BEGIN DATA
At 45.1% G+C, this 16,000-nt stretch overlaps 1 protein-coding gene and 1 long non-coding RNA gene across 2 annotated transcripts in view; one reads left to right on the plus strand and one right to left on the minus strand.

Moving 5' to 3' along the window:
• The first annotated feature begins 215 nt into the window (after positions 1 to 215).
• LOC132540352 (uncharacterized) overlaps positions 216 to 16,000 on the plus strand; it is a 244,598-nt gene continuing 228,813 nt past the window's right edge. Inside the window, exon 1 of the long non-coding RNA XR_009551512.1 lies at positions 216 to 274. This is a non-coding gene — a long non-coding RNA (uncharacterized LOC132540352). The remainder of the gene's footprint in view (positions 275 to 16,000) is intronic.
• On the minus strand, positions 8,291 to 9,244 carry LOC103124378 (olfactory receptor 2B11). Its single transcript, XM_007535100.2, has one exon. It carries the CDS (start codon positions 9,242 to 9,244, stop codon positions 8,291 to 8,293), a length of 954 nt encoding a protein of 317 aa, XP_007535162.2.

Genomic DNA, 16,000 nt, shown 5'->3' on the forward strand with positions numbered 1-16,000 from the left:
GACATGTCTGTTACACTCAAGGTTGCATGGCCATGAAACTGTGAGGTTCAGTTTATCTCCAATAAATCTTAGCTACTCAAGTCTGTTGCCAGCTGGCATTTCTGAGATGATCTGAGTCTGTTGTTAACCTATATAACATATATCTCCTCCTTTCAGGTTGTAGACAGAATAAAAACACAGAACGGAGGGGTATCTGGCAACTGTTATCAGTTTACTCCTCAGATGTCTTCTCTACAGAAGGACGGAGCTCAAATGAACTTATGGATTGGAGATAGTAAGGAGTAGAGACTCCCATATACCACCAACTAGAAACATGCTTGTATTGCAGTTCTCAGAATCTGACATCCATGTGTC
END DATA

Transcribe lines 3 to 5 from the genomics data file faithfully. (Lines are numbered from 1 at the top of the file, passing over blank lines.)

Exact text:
• The first annotated feature begins 215 nt into the window (after positions 1 to 215).
• LOC132540352 (uncharacterized) overlaps positions 216 to 16,000 on the plus strand; it is a 244,598-nt gene continuing 228,813 nt past the window's right edge. Inside the window, exon 1 of the long non-coding RNA XR_009551512.1 lies at positions 216 to 274. This is a non-coding gene — a long non-coding RNA (uncharacterized LOC132540352). The remainder of the gene's footprint in view (positions 275 to 16,000) is intronic.
• On the minus strand, positions 8,291 to 9,244 carry LOC103124378 (olfactory receptor 2B11). Its single transcript, XM_007535100.2, has one exon. It carries the CDS (start codon positions 9,242 to 9,244, stop codon positions 8,291 to 8,293), a length of 954 nt encoding a protein of 317 aa, XP_007535162.2.